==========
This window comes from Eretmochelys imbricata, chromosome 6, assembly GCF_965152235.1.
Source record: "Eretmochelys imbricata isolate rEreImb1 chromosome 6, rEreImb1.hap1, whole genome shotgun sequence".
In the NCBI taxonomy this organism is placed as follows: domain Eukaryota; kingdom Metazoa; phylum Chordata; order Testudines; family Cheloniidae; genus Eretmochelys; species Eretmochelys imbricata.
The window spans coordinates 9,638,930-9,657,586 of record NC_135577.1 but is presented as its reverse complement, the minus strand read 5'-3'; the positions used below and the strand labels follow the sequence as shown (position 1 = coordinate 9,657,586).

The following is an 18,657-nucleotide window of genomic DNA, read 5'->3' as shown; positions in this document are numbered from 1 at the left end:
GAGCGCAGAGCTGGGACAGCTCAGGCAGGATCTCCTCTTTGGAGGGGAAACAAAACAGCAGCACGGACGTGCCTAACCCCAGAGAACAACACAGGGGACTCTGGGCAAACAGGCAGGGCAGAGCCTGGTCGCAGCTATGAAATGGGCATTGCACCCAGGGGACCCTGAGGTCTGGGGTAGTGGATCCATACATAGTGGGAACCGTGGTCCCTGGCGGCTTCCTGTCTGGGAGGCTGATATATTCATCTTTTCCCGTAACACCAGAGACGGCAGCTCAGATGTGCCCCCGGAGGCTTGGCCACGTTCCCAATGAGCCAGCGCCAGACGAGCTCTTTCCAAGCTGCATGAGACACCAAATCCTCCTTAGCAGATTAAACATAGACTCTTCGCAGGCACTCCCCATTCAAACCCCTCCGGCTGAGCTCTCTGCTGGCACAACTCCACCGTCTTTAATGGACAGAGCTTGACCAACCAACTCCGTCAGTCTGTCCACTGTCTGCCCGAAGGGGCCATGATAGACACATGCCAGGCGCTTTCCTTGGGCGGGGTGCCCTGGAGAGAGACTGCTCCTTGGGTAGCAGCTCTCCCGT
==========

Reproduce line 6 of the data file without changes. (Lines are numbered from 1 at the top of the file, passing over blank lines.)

GAGCGCAGAGCTGGGACAGCTCAGGCAGGATCTCCTCTTTGGAGGGGAAACAAAACAGCAGCACGGACGTGCCTAACCCCAGAGAACAACACAGGGGACTCTGGGCAAACAGGCAGGGCAGAGCCTGGTCGCAGCTATGAAATGGGCATTGCACCCAGGGGACCCTGAGGTCTGGGGTAGTGGATCCATACATAGTGGGAACCGTGGTCCCTGGCGGCTTCCTGTCTGGGAGGCTGATATATTCATCTTTTCCCGTAACACCAGAGACGGCAGCTCAGATGTGCCCCCGGAGGCTTGGCCACGTTCCCAATGAGCCAGCGCCAGACGAGCTCTTTCCAAGCTGCATGAGACACCAAATCCTCCTTAGCAGATTAAACATAGACTCTTCGCAGGCACTCCCCATTCAAACCCCTCCGGCTGAGCTCTCTGCTGGCACAACTCCACCGTCTTTAATGGACAGAGCTTGACCAACCAACTCCGTCAGTCTGTCCACTGTCTGCCCGAAGGGGCCATGATAGACACATGCCAGGCGCTTTCCTTGGGCGGGGTGCCCTGGAGAGAGACTGCTCCTTGGGTAGCAGCTCTCCCGT